Concerning Allah’s istawa, it is backed up by seven Qur’ānic passages and there is no room for amplification, as everything is self-evident. For example, the Qur’ān states: ٱلرَّحْمَـٰنُ عَلَى ٱلْعَرْشِ ٱسْتَوَىٰ The word ‘Ala is a preposition (harf jar) in this verse that signifies “over”. And the term istawa is a third-person singular perfect verb (f’al madhi), which signifies that Allah has already accomplished the action of rising over His created throne, and therefore a noun (ism). “Keep in mind that Allah is not in need of His (throne), rather, it (throne) is in need of Allah. On Earth, rulers’ thrones are always smaller than their kingdoms,” Abu Bakr Zoud remarked. Sa’adi said, in his tafseer, that the throne of Allah is His most sublime, greatest, and vastest of all created things. He (rose over) it in a manner that befits His Majesty and is appropriate to His greatness and beauty. He rose over the throne, and everything is subject to His dominion.

When we reflect on the verses of the Qur’ān, we find that everything ascends to Him and not even once the word “descend” has been used while talking of things going towards Allah. In verse 35:10 the Qur’ān says: “…To Him ascends good speech…”. The word yas’adu, which is an imperfect verb, clearly shows that all good speech raises to Allah. The throne of Allah is above the seventh heaven and this is evidenced by the report of Tirmidhi, where it has been reported that Prophet Muhammad ﷺ said that al-Firdaus is the highest of Paradise, it is most expansive and above that is the throne of ar-Rahman (Allah). So, if Paradise is above the seventh heaven then the throne must also be above the seventh heaven. Dhahabi said in al-’Alw (al-Mukhtasar, 35) that Abd Allah bin Amr said: “Allah created the water above the seven heavens, and He created the throne above water.” This reflects how vast the throne of Allah is and it encompasses everything. This is further stated in Sharh al-Aqeedah al-Tahhaawiyyah (1/311).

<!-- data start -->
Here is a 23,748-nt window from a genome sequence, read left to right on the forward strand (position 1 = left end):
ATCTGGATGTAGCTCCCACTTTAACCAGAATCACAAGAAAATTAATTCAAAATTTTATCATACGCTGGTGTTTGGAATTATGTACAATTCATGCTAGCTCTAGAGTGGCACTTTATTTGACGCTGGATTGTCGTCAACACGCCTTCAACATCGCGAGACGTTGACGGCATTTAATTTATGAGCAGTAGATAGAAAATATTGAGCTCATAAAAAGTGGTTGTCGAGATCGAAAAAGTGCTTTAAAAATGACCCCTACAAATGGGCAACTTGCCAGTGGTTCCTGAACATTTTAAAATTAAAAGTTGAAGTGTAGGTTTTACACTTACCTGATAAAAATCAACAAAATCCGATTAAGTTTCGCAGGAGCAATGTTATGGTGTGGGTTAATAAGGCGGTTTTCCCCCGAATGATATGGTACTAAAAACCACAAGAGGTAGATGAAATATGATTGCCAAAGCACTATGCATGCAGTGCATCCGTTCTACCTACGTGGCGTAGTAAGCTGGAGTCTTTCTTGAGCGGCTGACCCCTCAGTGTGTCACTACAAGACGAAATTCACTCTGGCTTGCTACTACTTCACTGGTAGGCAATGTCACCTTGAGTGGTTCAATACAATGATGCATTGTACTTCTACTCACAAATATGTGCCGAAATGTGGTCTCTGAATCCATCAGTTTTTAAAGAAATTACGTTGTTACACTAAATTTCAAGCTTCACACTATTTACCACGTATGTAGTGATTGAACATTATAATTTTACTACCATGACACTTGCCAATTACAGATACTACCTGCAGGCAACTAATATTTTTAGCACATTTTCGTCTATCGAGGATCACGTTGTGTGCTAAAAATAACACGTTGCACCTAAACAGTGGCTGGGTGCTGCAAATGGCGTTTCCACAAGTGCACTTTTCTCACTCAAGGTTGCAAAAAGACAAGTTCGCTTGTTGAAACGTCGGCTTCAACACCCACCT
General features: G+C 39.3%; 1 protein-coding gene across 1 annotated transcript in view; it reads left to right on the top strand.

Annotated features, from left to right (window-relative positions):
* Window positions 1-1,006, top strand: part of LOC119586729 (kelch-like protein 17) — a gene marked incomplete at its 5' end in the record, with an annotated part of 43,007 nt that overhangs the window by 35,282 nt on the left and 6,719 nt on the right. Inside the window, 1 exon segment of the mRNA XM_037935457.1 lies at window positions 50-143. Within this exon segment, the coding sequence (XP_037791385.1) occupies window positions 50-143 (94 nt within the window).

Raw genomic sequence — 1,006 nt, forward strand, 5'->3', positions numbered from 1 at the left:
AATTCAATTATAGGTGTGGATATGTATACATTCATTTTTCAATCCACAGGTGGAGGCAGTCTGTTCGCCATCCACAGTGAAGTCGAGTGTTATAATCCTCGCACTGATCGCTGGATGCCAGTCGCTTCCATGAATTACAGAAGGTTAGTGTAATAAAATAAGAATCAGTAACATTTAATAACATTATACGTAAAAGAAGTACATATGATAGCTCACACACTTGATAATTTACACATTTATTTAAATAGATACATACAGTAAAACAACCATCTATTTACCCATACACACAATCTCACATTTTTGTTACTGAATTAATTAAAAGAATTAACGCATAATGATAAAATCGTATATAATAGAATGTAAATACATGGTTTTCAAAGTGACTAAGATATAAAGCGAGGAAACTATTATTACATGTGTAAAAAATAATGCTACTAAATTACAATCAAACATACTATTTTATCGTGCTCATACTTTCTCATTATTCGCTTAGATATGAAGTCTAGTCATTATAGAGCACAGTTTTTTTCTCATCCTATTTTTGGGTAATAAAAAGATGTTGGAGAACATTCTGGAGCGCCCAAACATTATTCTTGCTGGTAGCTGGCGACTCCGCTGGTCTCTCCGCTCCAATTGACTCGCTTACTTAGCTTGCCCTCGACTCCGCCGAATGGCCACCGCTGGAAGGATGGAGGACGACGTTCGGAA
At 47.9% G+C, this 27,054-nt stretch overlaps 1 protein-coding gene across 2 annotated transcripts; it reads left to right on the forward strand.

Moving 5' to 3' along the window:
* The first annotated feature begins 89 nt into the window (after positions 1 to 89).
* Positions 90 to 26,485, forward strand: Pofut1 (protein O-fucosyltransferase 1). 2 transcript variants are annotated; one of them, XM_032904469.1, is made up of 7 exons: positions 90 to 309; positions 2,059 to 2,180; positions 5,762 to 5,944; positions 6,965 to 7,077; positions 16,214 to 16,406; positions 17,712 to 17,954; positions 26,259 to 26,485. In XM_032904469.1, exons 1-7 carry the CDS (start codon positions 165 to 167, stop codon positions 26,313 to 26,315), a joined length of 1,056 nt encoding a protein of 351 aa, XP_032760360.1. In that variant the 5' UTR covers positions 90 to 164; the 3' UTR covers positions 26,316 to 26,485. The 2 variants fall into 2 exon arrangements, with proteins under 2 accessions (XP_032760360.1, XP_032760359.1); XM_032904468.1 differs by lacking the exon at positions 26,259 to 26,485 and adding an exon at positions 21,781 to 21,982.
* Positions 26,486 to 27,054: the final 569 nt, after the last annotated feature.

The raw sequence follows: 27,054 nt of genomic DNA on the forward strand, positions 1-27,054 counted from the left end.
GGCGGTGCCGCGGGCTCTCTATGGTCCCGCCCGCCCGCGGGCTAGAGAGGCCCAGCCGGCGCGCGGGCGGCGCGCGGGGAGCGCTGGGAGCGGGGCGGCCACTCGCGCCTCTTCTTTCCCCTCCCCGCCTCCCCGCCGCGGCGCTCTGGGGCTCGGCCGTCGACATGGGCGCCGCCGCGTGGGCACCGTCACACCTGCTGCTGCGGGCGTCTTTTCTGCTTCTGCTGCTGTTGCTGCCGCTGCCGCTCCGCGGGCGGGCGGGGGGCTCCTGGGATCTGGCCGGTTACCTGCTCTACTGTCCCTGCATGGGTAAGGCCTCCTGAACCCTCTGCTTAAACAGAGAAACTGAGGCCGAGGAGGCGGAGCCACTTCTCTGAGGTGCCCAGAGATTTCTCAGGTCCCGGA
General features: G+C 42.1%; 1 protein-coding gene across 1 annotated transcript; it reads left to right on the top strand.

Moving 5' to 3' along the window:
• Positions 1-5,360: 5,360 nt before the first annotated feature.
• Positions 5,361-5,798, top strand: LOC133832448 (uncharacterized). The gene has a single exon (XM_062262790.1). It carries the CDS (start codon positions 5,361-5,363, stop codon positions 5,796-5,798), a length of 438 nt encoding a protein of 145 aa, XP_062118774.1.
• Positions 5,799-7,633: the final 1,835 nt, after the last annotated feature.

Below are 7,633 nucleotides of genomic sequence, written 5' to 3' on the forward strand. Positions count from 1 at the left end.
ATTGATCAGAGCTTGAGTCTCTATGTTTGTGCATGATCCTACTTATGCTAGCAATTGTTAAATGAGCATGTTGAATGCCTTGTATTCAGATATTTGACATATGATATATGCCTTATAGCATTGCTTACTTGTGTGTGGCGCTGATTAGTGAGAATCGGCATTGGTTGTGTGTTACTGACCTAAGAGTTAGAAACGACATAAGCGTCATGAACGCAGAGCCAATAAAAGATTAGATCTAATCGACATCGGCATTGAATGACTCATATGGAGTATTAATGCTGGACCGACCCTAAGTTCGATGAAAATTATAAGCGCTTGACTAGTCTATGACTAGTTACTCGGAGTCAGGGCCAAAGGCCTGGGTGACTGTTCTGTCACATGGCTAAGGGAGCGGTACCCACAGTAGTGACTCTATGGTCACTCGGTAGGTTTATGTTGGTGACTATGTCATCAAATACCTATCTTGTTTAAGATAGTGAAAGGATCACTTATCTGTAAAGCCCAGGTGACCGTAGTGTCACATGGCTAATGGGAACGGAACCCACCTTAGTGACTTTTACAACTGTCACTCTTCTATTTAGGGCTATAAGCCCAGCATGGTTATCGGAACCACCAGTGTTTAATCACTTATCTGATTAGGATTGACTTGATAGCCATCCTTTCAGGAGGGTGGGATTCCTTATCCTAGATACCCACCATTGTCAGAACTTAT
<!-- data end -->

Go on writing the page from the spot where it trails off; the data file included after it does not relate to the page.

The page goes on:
Now, the question arises: how Allah rose over it (throne)? How Allah ascended to the throne is not specified in the verses of the Qur’ān. This is not to say that there is no “how”, only that we are unaware of it. Thus, there must have been a method for Allah to ascend to His throne that we are unaware of. Nevertheless, there have been certain scholars in the past who have attempted to explain how and in what manner Allah has ascended to his throne. In this regard, ibn Taymiyyah stated that He is seated over his kursi (chair) that is affixed to the throne, and His seating is unlike that of humans.  However, some argue that it is inappropriate to describe Allah’s traits that are not explicitly specified in Qur’ānic passages. Al-Barraak stated: “… the context of ibn Taymiyyah’s statements gives the impression that istiwa (raising over) indicates sitting. However, it is preferable to avoid using this term until it is proven.”

According to a critical analysis of the passages pertaining to the Istawa, Allah is worshipped and loved in both worlds; nonetheless, His essence exists above His throne, distinct from His creation. Having Allah mentioned being above His throne and His knowledge in the same verse (Qur’ān 57:4), there is no doubt that this has importance, as it implies that Allah is closer to His creation than his jugular vein (Qur’ān 50:16) and that this is via His knowledge rather than in a physical sense.

Furthermore, several other Qur’ānic verses describing excellent words and good acts ascending to Allah show that He is above. However, the Qur’ān and other Islamic texts make no reference to how Allah rose to His throne. As is the case with other facets of Islam, this is a question of the unseen, as we humans are unaware of it. Experts will continue to investigate this topic and provide their theories regarding this “how,” while at the same time, some sections of the scholars who are opposed to the action of experimenting with “how” will continue to oppose Takyif’s (asking how).